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Paddleboard Mental Health advocate bullied after visiting Parliament Hill

Local Durham Mental Health advocate bullied after posting photo of him with Prime Minister Justin Trudeau. Mike Shoreman

A mental health advocate is speaking out after he claims he was subjected to bullying after meeting with the prime minister earlier this week.

Whitby, Ont. resident Mike Shoreman was being recognized for his feat of paddle-boarding across the five great lakes back in 2022, to raise awareness for mental health.

But when he posted a photo of himself and Prime Minister Justin Trudeau, the advocate was hit with a tidal wave of negativity.

“And then the comments just started coming, and messages,” said Shoreman in disbelief at the incident.

“There was a lot of hate, and a lot of vitriol.”

Shoreman was meeting with Trudeau to be commended for his tireless work on advocacy for mental health, particularly his feat of becoming the first person with a disability to cross the Great Lakes.

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However, the glory of being recognized quickly turned sour.

“People called me a pedophile … for standing next to the prime minister,” Shoreman said.

“People called me awful things, saying, ‘You’re disgusting,’ ‘You’re vile,’ and, ‘You’re deranged.'”

Some tweets directed at him asked if he was a ‘pedophile or a Chinese spy.’ Another told him to ‘get a life, if this is his highlight in life.’

Shoreman, who is a champion for getting in front of mental health, says bullying is the epitome of what can cause mental health issues.

“Bullying is attached, and bullying is a huge part of mental health. People take their lives over bullying.”

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The trip to parliament was a proud moment for him, after going against all odds in life and in the water. He was diagnosed with a rare neurological disorder called Ramsay Hunt syndrome back in 2018. The condition results in the loss of mobility and speech, and other neurological impacts.

Shoreman, who was a professional paddleboarder, was told he would never be able to board again. However, following months of rehabilitation, he set out on a mission to paddle the lakes to prove to himself — but also to raise money and awareness for mental health.

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“I was sent an invitation to have the work of my team recognized,” he said.

“And the mental health of Canadians recognized is an important thing.”

Whitby Mayor Elizabeth Roy, who is one of his many supporters, was shocked to see the response.

In what was an emotional moment, the mayor hugged Shoreman during the interview with Global News.

“For him to be attacked for what he has been recognized for, and what he has achieved… It’s uncalled for. It’s completely uncalled for,” Roy said.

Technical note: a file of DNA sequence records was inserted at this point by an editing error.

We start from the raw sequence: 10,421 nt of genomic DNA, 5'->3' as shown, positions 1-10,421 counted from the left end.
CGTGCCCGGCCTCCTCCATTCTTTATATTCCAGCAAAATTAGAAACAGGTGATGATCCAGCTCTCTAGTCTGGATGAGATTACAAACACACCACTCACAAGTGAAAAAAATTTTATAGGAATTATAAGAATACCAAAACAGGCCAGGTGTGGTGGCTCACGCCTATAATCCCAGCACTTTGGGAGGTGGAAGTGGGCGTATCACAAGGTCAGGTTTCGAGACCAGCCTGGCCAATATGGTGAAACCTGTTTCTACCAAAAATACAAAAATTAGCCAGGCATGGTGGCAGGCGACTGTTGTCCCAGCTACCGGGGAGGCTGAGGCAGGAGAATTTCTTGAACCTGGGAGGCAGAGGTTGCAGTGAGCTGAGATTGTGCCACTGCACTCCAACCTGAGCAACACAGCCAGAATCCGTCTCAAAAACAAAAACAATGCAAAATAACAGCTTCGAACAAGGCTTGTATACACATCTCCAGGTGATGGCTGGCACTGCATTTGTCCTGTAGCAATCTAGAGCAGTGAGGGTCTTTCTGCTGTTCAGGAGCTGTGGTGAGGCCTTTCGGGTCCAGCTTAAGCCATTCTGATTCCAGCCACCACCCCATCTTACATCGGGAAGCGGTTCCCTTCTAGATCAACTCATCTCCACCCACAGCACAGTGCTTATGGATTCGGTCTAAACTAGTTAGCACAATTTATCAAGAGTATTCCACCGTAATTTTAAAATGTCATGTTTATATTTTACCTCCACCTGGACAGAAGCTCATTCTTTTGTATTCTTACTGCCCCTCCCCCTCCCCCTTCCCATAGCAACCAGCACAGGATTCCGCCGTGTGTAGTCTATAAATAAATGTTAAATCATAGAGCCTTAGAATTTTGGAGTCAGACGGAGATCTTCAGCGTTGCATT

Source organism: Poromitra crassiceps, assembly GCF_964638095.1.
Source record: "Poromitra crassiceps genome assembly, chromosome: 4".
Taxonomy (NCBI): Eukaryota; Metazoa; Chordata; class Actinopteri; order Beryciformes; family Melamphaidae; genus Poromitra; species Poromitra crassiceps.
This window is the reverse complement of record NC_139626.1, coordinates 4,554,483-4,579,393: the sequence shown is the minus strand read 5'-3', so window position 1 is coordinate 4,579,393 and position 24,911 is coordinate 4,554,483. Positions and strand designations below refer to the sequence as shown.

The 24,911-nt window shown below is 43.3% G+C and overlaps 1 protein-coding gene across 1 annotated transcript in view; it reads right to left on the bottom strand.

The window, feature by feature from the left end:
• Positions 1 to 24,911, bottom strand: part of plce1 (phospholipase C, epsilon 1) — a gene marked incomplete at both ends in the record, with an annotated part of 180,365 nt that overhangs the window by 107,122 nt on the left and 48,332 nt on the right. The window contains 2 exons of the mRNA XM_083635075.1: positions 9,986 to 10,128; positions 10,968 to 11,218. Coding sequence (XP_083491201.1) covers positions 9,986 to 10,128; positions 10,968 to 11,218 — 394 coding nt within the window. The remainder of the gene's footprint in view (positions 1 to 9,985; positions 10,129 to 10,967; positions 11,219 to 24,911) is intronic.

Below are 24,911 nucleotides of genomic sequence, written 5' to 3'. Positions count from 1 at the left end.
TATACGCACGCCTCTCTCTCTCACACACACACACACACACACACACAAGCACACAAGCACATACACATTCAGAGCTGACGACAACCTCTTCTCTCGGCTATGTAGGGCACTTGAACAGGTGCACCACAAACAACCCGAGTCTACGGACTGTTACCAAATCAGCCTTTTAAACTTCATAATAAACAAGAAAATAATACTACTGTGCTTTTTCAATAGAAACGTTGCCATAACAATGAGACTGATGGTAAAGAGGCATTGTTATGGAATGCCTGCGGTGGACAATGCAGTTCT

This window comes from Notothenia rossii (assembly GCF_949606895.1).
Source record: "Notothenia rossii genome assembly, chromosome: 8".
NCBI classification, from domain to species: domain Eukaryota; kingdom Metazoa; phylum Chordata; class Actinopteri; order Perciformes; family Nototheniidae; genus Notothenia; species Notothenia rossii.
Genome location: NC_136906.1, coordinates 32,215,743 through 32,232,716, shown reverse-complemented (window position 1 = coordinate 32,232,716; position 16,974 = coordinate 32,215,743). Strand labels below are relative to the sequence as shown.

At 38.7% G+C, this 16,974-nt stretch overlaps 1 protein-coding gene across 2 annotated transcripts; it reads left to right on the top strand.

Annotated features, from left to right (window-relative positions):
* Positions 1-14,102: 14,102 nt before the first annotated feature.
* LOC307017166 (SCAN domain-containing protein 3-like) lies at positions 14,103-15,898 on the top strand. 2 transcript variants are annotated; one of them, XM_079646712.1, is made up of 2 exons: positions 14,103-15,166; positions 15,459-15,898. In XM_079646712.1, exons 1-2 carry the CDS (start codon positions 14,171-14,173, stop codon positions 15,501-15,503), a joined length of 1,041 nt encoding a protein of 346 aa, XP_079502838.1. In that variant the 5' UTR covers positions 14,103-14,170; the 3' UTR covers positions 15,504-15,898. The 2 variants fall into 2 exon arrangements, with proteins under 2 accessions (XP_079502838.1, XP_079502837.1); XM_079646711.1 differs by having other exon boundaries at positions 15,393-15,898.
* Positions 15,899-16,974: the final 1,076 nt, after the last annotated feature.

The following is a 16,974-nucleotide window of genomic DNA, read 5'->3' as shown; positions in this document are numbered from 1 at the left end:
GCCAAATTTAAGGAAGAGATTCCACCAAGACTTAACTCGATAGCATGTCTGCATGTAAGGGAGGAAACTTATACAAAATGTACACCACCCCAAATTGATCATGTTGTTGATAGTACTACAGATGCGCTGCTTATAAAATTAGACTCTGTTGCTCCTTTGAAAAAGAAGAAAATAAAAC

Member of Parliament for Whitby, Ryan Turnbull, was also at the meeting with Trudeau. He was appalled to see the onslaught of hate that the mental health advocate saw after posting the photo.

“The fact that he’s being subjected to online hate is unacceptable. I hope we all stand in solidarity,” said Turnbull in a video recorded for Shoreman.

“It breaks my heart to think that someone who has overcome the challenges he lives with every day, living with Ramsay Hunt syndrome was experiencing this.”

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When Shoreman set out to cross the lakes, it was perseverance that helped him achieve the feat. The Hamilton native said it took him the summer to complete the task, after attempting it the year before. But the advocate stuck to it and made the final trek across the final stretch — Lake Ontario, a 52-kilometre journey.

His efforts raised awareness and helped fundraise more than $60,000 for youth mental health organization, jack.org

And that is what is most troubling for Shoreman: the fact his trip and continued efforts have nothing to do with what political party is in power.

“It’s not political. The mental of Canadians it not political,” said Shoreman.

Click to play video: 'A round-trip paddleboard across Lake Ontario for the Great Lakes'
A round-trip paddleboard across Lake Ontario for the Great Lakes

“In fact, what really is incredible is I had the ability to bring in support across all party lines.”

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That’s something Conservative Member of Parliament for Oshawa, Colin Carrie, agrees with.

“I commend Mike for doing what he is doing, and unfortunately sometimes these trolls online, they’re bullies,” says Carrie.

“There’s no place for anyone that does something like this. This is a human issue and not a political issue.”

And although the hate was daunting, he says the outpouring of support outweighed the vitriol. And that drives him to work harder.

“It means a lot and it sends a huge message to the people that did this,” he said.

“It definitely motivates me to keep going.”

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